So the British Invasion reinvigorated rock and roll, making it charts-worthy again. Inevitably, then, the Americans’ return to rock would hew closely to the Britons’ example. But whereas the best of the British Invasion brought something new to the table – The Beatles’ melodic hooks, The Animals’ fire and brimstone, The Rolling Stones’ snotty schoolboy attitude – the Americans were in the awkward position of having to relearn this whole rock-and-roll thing they had once invented. So, like kindergarteners who must trace the alphabet before one day composing their own sentences, Americans waded back into rock by mimicking the British – creating, in essence, a copy of a copy. At the same time, the vertically integrated Brill Building system wasn’t quite ready for a self-contained rock-and-roll band. As a result, the American music industry was forced to cobble together some sort of facsimile of a rock group, only without the head-butting of dealing with an actual autonomous band.
Enter Gary Lewis & the Playboys. They certainly weren’t the first American band plucked from obscurity in response to the British Invasion, but they were the first to score a number-one record. At least part of the credit can be attributed to the group’s frontman being the son of comedian Jerry Lewis. As “Gary & the Playboys,” the band earned a standing gig playing Disneyland every night, a position roughly commensurate with their level of talent. But producer Snuff Garrett, learning of Lewis’s lineage, rightly reckoned he could make junior a star, too. So Lewis’s mother paid for the recording sessions, and Lewis’s father used his connections to land the Playboys a spot on The Ed Sullivan Show before they even had a hit.
Nepotism may have granted the Playboys their entrée into the public consciousness, but swiped Beatlesisms made them stars. “This Diamond Ring,” co-written by the soon-to-be-legendary/infamous Al Kooper (along with lyricists Bob Brass and Irwin Levine), was originally recorded by Sammy Ambrose in its intended R&B/soul style, but failed to crack the Hot 100. Garrett repurposed the track for his new beat combo, emphasizing the elements borrowed from the nascent Lennon-McCartney catalogue: distinctive chord changes (e.g., vi-iii from “I Want to Hold Your Hand” and “She Loves You,” among others); certain melismatic progressions (compare “if you find someone whose heart is true” from “This Diamond Ring” with “last night I said these words to my girl” from “Please Please Me”); and the blending of two voices singing in unison.*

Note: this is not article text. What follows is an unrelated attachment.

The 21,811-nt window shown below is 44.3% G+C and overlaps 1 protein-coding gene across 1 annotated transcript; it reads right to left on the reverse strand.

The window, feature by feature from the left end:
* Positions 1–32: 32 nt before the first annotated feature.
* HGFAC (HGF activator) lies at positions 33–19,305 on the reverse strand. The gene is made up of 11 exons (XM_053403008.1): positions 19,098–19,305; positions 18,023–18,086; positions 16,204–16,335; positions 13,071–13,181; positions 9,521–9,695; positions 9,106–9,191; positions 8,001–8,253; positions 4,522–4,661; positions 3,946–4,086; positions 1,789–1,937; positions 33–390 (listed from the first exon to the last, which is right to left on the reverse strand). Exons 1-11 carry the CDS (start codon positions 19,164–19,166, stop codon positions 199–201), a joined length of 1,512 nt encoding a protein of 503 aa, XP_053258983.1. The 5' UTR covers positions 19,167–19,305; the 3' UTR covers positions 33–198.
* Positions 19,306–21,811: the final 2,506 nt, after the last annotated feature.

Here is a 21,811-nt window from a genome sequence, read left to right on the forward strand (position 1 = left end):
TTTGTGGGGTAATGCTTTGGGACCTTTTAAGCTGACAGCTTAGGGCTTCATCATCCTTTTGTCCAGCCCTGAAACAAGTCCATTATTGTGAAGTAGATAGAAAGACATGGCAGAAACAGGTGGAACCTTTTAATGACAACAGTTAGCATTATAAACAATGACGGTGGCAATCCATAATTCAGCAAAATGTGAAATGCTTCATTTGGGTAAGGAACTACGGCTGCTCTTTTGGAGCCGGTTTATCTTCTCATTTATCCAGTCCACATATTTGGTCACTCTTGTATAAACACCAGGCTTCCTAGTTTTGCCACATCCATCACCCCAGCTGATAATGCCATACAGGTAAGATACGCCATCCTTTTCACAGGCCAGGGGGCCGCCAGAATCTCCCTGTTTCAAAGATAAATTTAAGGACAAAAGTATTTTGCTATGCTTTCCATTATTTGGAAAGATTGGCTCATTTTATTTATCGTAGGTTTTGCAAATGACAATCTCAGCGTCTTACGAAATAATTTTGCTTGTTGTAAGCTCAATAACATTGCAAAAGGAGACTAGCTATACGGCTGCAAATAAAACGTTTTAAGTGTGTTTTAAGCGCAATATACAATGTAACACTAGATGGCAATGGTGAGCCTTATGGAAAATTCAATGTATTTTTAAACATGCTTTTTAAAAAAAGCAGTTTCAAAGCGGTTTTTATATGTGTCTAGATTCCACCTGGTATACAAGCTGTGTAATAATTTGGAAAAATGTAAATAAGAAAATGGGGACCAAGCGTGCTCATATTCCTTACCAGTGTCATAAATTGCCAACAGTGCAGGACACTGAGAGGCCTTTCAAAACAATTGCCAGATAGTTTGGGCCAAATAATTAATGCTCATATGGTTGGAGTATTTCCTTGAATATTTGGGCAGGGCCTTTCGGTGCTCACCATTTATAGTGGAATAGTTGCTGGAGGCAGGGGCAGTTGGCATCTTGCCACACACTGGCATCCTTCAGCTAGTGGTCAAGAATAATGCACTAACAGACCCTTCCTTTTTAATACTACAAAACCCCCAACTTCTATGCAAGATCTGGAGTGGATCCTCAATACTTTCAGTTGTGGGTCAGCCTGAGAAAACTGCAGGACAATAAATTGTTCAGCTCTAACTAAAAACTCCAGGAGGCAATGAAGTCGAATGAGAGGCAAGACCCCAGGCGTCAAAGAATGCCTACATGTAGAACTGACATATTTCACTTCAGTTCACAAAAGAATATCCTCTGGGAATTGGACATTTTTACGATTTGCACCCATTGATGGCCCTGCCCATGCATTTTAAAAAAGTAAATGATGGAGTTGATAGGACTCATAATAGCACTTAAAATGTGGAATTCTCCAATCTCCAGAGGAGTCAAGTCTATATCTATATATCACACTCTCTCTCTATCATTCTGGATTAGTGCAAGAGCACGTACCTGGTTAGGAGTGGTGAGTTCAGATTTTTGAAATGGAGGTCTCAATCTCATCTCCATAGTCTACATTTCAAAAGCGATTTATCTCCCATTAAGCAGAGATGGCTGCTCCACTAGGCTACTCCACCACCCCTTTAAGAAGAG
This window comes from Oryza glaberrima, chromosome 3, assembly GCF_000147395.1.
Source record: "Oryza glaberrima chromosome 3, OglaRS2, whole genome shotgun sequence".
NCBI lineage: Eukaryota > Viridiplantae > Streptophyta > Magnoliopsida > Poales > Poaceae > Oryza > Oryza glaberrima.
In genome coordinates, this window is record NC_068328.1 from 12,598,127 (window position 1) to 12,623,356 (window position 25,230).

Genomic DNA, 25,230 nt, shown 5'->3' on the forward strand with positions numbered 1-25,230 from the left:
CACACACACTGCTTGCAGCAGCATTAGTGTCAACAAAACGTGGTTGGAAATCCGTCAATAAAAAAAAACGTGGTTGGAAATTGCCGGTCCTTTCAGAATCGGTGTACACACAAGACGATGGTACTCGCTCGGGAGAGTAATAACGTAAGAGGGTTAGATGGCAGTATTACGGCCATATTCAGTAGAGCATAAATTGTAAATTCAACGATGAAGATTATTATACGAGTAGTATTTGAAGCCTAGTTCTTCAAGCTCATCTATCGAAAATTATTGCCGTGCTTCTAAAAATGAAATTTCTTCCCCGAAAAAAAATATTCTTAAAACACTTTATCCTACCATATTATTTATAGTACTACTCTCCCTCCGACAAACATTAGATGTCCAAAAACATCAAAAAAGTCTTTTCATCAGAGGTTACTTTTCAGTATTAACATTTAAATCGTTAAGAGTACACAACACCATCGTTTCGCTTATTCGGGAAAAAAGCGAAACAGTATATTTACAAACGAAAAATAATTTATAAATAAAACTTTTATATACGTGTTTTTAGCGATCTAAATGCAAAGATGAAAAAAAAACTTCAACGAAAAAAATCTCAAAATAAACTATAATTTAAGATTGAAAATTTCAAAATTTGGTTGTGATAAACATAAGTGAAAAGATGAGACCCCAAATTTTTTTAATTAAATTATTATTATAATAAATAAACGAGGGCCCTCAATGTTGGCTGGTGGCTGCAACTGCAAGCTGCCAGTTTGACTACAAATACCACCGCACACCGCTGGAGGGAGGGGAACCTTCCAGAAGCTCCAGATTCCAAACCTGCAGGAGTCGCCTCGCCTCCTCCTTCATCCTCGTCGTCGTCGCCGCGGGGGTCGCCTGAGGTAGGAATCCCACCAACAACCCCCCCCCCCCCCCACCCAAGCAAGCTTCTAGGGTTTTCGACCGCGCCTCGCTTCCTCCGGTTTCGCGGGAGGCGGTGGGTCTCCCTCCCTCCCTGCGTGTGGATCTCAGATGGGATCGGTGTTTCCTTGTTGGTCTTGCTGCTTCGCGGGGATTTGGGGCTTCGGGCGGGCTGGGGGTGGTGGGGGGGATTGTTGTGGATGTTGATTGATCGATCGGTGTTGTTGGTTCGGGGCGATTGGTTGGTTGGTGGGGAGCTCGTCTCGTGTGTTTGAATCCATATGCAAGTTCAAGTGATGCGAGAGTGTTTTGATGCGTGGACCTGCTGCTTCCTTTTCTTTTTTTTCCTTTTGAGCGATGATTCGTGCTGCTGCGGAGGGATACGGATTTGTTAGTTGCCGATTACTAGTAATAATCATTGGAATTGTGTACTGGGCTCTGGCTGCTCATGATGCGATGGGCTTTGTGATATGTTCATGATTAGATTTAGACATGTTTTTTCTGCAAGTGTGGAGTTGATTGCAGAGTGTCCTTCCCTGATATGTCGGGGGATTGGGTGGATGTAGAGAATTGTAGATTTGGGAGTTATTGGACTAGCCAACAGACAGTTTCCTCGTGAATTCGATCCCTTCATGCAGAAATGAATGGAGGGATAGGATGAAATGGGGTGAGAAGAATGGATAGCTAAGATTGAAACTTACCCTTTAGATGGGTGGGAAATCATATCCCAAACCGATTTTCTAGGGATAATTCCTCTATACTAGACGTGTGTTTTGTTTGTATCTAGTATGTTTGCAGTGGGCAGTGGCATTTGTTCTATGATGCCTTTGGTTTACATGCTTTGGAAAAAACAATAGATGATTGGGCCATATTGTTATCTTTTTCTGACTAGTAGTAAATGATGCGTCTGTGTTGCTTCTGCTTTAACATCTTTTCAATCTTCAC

Gary Lewis & the Playboys may have been a perfectly capable gigging band, but Garrett recognized that they were too green for the pop charts. As a result, the instruments on the record were played not by the Playboys, but by the Wrecking Crew – the same collective of LA session musicians that backed a huge chunk of the Hot 100, including the previous number-one. Only Lewis’s vocals remain on “This Diamond Ring,” and even those were heavily overdubbed by studio singer Ron Hicklin. In attempting to ape the rawness of the British Invasion, Garrett produced a record as processed as anything by Phil Spector – moreso, in fact, as at least everyone in Spector’s stable could sing.
And yet, as derivative as it is, “This Diamond Ring” sort of works. It’s not a great record, by any means, and Ambrose’s version is the clear winner in quality, if not popularity. But 1965 is early enough in the game that even a Lennon-McCartney rip-off still feels fresher than most of the other recent records trying to pass for American rock and roll. Kooper’s twisty melody is easily the best part of the song, durable enough to withstand the Playboys’/Garrett’s bland interpretation, both despite and because of its borrowed Beatlesisms. Is “This Diamond Ring” as innovative as the best of the British Invasion records? Not at all, though it definitely beats out many of the other also-rans who scored chart-toppers in The Beatles’ wake. (Watch this space.) Nor is “This Diamond Ring” as indelible or well-crafted as many of its pop and R&B contemporaries. But for a nation feeling its way back into rock and roll? Baby steps. 6
*For further examples, see the introduction to David Brackett’s essential Interpreting Popular Music.
Hit #1 on February 20, 1965; total of 2 weeks at #1
128 of 1003 #1’s reviewed; 12.76% through the Hot 100